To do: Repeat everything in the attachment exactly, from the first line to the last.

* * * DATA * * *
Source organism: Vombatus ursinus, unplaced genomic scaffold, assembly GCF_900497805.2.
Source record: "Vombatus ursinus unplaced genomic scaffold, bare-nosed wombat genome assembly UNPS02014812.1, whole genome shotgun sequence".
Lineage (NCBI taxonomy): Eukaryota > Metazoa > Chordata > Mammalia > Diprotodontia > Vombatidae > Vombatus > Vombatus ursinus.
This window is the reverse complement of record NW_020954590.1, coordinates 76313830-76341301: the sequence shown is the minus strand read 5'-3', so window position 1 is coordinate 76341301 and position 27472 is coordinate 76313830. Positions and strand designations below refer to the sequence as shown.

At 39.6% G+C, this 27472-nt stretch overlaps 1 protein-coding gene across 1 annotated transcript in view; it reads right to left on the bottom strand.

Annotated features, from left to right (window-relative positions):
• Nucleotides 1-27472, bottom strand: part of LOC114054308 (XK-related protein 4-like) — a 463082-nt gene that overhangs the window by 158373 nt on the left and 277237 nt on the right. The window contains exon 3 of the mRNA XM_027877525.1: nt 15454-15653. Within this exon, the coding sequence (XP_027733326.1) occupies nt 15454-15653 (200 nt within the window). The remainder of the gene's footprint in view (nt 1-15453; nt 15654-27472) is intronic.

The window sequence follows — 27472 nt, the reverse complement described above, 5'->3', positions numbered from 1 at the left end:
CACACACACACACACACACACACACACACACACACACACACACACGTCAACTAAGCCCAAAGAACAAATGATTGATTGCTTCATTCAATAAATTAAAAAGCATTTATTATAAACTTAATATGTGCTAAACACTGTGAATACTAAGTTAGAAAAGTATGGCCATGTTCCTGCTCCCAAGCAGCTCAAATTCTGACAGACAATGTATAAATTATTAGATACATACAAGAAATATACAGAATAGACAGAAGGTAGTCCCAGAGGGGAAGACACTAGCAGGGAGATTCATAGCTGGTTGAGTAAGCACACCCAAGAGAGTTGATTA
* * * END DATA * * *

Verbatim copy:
Source organism: Vombatus ursinus, unplaced genomic scaffold, assembly GCF_900497805.2.
Source record: "Vombatus ursinus unplaced genomic scaffold, bare-nosed wombat genome assembly UNPS02014812.1, whole genome shotgun sequence".
Lineage (NCBI taxonomy): Eukaryota > Metazoa > Chordata > Mammalia > Diprotodontia > Vombatidae > Vombatus > Vombatus ursinus.
This window is the reverse complement of record NW_020954590.1, coordinates 76313830-76341301: the sequence shown is the minus strand read 5'-3', so window position 1 is coordinate 76341301 and position 27472 is coordinate 76313830. Positions and strand designations below refer to the sequence as shown.

At 39.6% G+C, this 27472-nt stretch overlaps 1 protein-coding gene across 1 annotated transcript in view; it reads right to left on the bottom strand.

Annotated features, from left to right (window-relative positions):
• Nucleotides 1-27472, bottom strand: part of LOC114054308 (XK-related protein 4-like) — a 463082-nt gene that overhangs the window by 158373 nt on the left and 277237 nt on the right. The window contains exon 3 of the mRNA XM_027877525.1: nt 15454-15653. Within this exon, the coding sequence (XP_027733326.1) occupies nt 15454-15653 (200 nt within the window). The remainder of the gene's footprint in view (nt 1-15453; nt 15654-27472) is intronic.

The window sequence follows — 27472 nt, the reverse complement described above, 5'->3', positions numbered from 1 at the left end:
CACACACACACACACACACACACACACACACACACACACACACACGTCAACTAAGCCCAAAGAACAAATGATTGATTGCTTCATTCAATAAATTAAAAAGCATTTATTATAAACTTAATATGTGCTAAACACTGTGAATACTAAGTTAGAAAAGTATGGCCATGTTCCTGCTCCCAAGCAGCTCAAATTCTGACAGACAATGTATAAATTATTAGATACATACAAGAAATATACAGAATAGACAGAAGGTAGTCCCAGAGGGGAAGACACTAGCAGGGAGATTCATAGCTGGTTGAGTAAGCACACCCAAGAGAGTTGATTA